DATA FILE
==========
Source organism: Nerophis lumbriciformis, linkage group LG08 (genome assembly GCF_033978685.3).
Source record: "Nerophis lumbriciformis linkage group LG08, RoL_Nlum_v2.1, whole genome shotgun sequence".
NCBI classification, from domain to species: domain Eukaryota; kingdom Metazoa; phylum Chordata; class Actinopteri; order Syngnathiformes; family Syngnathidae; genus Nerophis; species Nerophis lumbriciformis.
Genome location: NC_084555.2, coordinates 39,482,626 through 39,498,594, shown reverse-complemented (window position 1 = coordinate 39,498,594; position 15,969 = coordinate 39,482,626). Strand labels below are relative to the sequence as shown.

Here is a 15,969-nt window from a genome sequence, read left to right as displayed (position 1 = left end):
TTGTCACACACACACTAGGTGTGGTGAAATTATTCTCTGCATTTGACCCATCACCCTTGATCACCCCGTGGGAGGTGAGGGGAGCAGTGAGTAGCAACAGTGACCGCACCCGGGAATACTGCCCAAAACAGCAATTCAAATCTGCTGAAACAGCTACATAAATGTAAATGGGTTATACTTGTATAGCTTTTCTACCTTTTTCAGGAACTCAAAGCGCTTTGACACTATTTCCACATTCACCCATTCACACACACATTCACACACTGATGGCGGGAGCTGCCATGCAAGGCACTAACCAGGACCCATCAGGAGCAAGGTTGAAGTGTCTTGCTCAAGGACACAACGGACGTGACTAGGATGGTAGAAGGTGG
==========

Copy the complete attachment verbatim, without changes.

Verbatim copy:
Source organism: Nerophis lumbriciformis, linkage group LG08 (genome assembly GCF_033978685.3).
Source record: "Nerophis lumbriciformis linkage group LG08, RoL_Nlum_v2.1, whole genome shotgun sequence".
NCBI classification, from domain to species: domain Eukaryota; kingdom Metazoa; phylum Chordata; class Actinopteri; order Syngnathiformes; family Syngnathidae; genus Nerophis; species Nerophis lumbriciformis.
Genome location: NC_084555.2, coordinates 39,482,626 through 39,498,594, shown reverse-complemented (window position 1 = coordinate 39,498,594; position 15,969 = coordinate 39,482,626). Strand labels below are relative to the sequence as shown.

Here is a 15,969-nt window from a genome sequence, read left to right as displayed (position 1 = left end):
TTGTCACACACACACTAGGTGTGGTGAAATTATTCTCTGCATTTGACCCATCACCCTTGATCACCCCGTGGGAGGTGAGGGGAGCAGTGAGTAGCAACAGTGACCGCACCCGGGAATACTGCCCAAAACAGCAATTCAAATCTGCTGAAACAGCTACATAAATGTAAATGGGTTATACTTGTATAGCTTTTCTACCTTTTTCAGGAACTCAAAGCGCTTTGACACTATTTCCACATTCACCCATTCACACACACATTCACACACTGATGGCGGGAGCTGCCATGCAAGGCACTAACCAGGACCCATCAGGAGCAAGGTTGAAGTGTCTTGCTCAAGGACACAACGGACGTGACTAGGATGGTAGAAGGTGG